Mental Health, Minimum Wage, Marijuana and Harassment
Several Employment Acts in Ontario have recently been updated which means employers will be under new regulations effective January 1, 2018. Join us on December 4, 2017 at a COPA/CHHMA information session as we review the most crucial changes that Human Resources need to accommodate in the New Year.
- Bill 127 – Workplace Chronic Mental Stress – changes to the Workplace Safety and Insurance Act (WSIA) – effective January 1, 2018
Good mental health is key to having healthy and productive workplaces. We want those suffering from work-related chronic mental stress to get the support and help they need to return to work. In May 2017, Bill 127, the Stronger, Healthier Ontario Act was passed by the Ontario legislature bringing in a number of new changes including amendments to the Workplace Safety and Insurance Act (WSIA) which will alter entitlements in various categories and will extend coverage to employees who suffer from chronic, work-related mental stress. This marks a departure from the previous entitlements for mental health injuries at work, whereby employees became entitled to Workplace Safety and Insurance Board (WSIB) benefits only if their mental stress resulted from an acute reaction to a sudden and unexpected event.
- Bill 148 – the Fair Workplaces, Better Jobs Act – changes to the Employee Standards Act (ESA) and Ontario Labour Relations Act (OLRA) including Minimum Wage – effective January 1, 2018
When Bill 148, the Fair Workplaces, Better Jobs Act, comes into effect in the New Year, it will usher in sweeping changes to Ontario’s labour and employment laws. Accordingly, it is absolutely crucial for employers to become familiar with the amended provisions and their potential impact on doing business in Ontario. Amendments will impact areas including minimum wage, vacation entitlement, holiday pay, overtime and personal emergency leave.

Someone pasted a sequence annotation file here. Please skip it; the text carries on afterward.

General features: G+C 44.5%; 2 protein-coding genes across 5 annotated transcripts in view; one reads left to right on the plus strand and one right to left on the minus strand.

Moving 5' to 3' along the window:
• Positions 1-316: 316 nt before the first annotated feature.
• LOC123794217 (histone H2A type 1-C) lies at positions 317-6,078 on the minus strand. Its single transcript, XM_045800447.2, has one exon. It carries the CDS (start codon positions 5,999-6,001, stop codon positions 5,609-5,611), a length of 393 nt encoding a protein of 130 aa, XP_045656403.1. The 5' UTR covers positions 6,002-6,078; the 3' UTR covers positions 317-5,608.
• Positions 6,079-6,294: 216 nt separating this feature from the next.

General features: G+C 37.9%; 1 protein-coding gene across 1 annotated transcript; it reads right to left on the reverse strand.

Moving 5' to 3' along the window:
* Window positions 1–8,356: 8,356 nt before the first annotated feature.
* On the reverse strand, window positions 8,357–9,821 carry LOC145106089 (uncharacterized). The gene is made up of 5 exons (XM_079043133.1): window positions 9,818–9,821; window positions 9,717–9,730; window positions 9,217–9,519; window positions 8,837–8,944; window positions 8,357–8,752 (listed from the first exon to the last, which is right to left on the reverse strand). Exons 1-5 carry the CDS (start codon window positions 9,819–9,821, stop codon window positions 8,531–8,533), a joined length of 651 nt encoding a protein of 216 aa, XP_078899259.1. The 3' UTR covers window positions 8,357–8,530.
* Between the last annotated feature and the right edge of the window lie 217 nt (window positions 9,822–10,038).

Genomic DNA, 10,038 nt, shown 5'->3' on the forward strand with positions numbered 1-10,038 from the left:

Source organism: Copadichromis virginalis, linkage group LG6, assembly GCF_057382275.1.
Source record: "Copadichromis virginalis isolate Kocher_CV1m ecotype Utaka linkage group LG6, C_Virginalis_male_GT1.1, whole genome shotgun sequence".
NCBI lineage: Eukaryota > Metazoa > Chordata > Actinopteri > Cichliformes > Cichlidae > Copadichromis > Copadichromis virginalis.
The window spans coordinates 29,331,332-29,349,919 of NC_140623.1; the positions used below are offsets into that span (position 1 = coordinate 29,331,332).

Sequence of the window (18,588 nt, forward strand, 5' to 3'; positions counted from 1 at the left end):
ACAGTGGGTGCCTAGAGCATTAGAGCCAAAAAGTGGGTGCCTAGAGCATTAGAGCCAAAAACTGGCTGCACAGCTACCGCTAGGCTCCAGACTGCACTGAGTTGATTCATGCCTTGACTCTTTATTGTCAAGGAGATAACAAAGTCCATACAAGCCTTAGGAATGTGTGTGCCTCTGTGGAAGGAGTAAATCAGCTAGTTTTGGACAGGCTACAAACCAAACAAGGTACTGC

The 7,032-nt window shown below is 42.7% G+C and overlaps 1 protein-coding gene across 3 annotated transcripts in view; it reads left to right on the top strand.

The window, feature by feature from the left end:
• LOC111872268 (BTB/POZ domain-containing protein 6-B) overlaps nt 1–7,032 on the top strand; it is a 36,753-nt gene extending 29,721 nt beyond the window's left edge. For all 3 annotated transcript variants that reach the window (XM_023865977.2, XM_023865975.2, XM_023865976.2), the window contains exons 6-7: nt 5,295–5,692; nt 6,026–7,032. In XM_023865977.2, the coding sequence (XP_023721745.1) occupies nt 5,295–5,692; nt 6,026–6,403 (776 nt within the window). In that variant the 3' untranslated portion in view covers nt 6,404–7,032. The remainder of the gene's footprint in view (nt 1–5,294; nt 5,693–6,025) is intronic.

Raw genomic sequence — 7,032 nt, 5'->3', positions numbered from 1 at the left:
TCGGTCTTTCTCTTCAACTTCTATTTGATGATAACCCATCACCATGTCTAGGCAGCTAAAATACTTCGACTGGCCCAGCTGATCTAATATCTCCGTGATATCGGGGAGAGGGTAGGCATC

- Bill 132 – Workplace Harassment – one year after changes to the Ontario Occupational Health and Safety Act (OHSA)
On September 8, 2016, amendments to the Ontario Occupational Health and Safety Act (OHSA) came into effect that dramatically changed how workplace harassment is addressed in Ontario. To be clear, the OHSA has obligated Ontario employers to have workplace harassment policies and procedures in place as part of their general duty to provide employees with a safe workplace for years. But the new amendments built upon these existing obligations to require employers to specifically address sexual harassment.
- Marijuana and the Workplace, the Cannabis Act
In April of this year, the federal government tabled the Cannabis Act. While this legislation sets out the path forward for legalizing recreational marijuana, the responsibility for more detailed laws relating to distribution and sale will rest with the provinces. All of these moving parts are expected to come together by July, 2018.
In the meantime, Canadian employers have questions about how to respond to this changing legal landscape and what workplace policies and procedures they will need in place once the Act comes into force.
WHEN: Monday, December 4, 2017 @ 8:30 a.m.
WHERE: Centre for Health & Safety Innovation, Conference West, 5110 Creekbank Rd, Mississauga, ON L4W 0A1 | Directions
FEE: $69.99 + HST per person (Members only)
William D. Anderson LL B
Blaney McMurtry LLP’s – Partner, Labour and Employment
Labour and Employment Lawyers
Viki Scott RC (c); BSc OccHealth; RRP; CHRM; MBA; ADR(c)
Scott & Associates Inc. – President and Principal Consultant